Correction: An earlier version of this story misstated the first name of Scott Riley’s onetime psychotherapist. He is Ronald Hanover, not Robert Hanover. This version has been corrected.
Hasha Riley always waited until her colleagues left for lunch. For the next hour, she would type page after page, transcribing the torrential longhand written by an Army infantryman about his tour of duty in Vietnam. ¶ The young draftee from suburban New York had created a life of crime for himself near the U.S. supply depot at the port of Qui Nhon. ¶“The malaria, at this time, is the least of my problems,” he wrote. “I’m AWOL from the 1st Air Cavalry, wanted by [Army criminal investigators] for black-marketing, hunted by the Vietnamese police, strung out on opium and heroin, married to a Khmer mama-san, and on this night I’m drowning in my own sweat and fever.” ¶ That wasn’t the half of it.
“I’ve got my arms extended before me with the pistol held in the two-handed grip, extra magazines held in my mouth. There’s nothing I need to talk about as I take the slack off the trigger and squeeze off the shot. I watch Mr. Trang’s head deflate as the .45 slug eats its way through his brain, tossing the residue of blood, bone and brain around the room.”
The searing, novelistic prose — eight to 10 pages per lunch break — gave Hasha her “first taste of what had really gone on” half a world away before she was born. At night, she and her twin sister, Libra, who lived two blocks away near Washington’s convention center, would read the pages together. Sometimes the aging vet would visit them and recite his work aloud.
“Selling and stealing, robbing and hijacking anything that wasn’t nailed down” was how he described his larceny ring, using dockworkers who also patronized his opium den. “There was nothing that couldn’t be sold in Southeast Asia at that time. C-rations, flak jackets, batteries, trucks, jeeps, guns, bullets, sides of beef, pallets, aluminum siding. . . . I even tried to sell a helicopter one time.”
With each lurid story, the sisters asked each other, “Did this really happen? Do you think Dad’s telling the truth?”
* * *
Like millions of veterans before and since, Clarence Scott Riley, 68 and now 17 years clean and sober, brought his demons back from combat and watched his life unravel. What began with his father’s manly handshake and his mother’s understated joy at his October 1968 homecoming slowly spiraled into cardboard-box homelessness and the frenzied search for a vein that could still withstand a syringe loaded with cocaine and filthy gutter water.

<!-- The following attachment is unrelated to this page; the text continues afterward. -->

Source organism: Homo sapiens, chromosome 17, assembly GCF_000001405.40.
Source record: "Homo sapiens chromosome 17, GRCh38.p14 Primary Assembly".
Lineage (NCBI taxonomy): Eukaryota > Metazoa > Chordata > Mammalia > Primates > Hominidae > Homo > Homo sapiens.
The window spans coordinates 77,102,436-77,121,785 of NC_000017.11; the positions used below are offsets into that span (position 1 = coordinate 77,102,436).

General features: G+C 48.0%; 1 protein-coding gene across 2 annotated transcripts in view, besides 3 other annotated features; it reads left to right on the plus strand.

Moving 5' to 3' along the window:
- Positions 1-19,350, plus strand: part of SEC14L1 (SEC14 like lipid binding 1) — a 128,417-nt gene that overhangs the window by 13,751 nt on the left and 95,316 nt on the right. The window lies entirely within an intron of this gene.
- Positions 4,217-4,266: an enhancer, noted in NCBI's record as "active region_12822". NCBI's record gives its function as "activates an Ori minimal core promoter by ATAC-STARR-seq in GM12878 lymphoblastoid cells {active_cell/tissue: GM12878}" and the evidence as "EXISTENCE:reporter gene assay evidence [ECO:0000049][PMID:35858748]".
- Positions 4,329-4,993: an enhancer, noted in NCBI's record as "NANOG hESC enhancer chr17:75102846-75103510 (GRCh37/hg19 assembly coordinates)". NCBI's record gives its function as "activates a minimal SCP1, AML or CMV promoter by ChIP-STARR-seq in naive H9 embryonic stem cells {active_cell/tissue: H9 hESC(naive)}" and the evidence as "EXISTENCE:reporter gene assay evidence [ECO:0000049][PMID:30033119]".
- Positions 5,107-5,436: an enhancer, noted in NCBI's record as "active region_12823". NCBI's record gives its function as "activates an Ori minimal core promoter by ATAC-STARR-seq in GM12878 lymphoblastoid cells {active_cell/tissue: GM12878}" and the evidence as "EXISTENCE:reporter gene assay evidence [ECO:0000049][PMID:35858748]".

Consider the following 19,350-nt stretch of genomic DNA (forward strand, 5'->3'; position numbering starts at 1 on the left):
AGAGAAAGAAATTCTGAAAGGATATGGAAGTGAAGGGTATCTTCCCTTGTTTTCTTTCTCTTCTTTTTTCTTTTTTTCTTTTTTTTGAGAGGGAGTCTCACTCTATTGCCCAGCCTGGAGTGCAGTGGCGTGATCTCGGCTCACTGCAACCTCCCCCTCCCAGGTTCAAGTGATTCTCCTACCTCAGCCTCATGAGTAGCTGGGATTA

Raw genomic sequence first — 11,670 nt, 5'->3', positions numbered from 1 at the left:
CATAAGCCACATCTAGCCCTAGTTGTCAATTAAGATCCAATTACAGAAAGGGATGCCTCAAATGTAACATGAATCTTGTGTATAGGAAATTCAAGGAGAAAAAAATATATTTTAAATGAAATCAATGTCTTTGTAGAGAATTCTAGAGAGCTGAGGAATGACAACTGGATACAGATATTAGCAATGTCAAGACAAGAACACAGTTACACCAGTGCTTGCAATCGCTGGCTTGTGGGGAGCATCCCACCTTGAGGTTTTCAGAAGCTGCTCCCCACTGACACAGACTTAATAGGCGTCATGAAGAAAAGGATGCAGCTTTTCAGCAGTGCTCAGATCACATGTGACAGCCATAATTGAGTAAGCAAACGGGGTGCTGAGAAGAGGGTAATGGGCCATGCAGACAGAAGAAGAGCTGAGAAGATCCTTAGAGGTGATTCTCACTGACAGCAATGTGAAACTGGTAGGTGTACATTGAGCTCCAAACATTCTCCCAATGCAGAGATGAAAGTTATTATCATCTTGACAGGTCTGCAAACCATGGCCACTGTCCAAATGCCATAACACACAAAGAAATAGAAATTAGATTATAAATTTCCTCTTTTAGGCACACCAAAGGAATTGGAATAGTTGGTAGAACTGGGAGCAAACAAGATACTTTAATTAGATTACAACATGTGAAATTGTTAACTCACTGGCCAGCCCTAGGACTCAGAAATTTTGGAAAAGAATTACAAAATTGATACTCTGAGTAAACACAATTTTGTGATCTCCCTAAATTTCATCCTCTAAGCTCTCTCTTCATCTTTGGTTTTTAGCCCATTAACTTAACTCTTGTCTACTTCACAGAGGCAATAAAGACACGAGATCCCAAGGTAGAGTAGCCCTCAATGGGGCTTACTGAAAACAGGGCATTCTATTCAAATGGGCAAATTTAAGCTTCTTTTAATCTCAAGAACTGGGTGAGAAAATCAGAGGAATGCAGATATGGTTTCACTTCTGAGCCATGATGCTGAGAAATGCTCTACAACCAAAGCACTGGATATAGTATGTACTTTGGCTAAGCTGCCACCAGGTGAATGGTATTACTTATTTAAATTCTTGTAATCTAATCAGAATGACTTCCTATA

Riley was born working-class in affluent Rye, N.Y., where his father, Clarence, was the caretaker on a grand estate and his mother, Betty, was employed by Allstate Insurance. A rare 1950s latchkey kid — and the only black child in the neighborhood and at his school — he spent afternoons alone because playmates lived too far away to visit.
An only child, Riley found escape and adventure in books and art. He finished high school at 16, attending the School of Visual Arts in New York for a year before quitting to work as a technical illustrator. He smoked a little pot, drank a little wine and blanched at the sight of a doctor’s hypodermic needle.
Then came Vietnam and the horrors of war and its aftermath Riley outlines throughout much of “Grace In the Wilderness,” an on-demand book written in 1999, after he finished three years of residential rehab. Released this year, the jumbled saga ends with inspirational essays by Hasha and Libra on loss, rejection, anger, estrangement, reconciliation, fear, redemption, forgiveness, faith, love and gratitude — all of which have marked their relationship with their father.
Not long after Riley returned from Vietnam, an Army buddy introduced Riley to Barbara Jones. A later chance meeting at a concert ignited them both. “We started talking and were excited about each other’s art, music and poetry,” says the retired teacher, now living in Raleigh, N.C. “I didn’t know he was a heroin user. I had no experience with people who used heroin. I didn’t know what a track looked like.” They married in Central Park, but even before the twins arrived in October 1969, she discovered his habit. “I would take him to organizations to try to get him help, but they told me, ‘You can’t bring him, he has to come by himself,’” she says.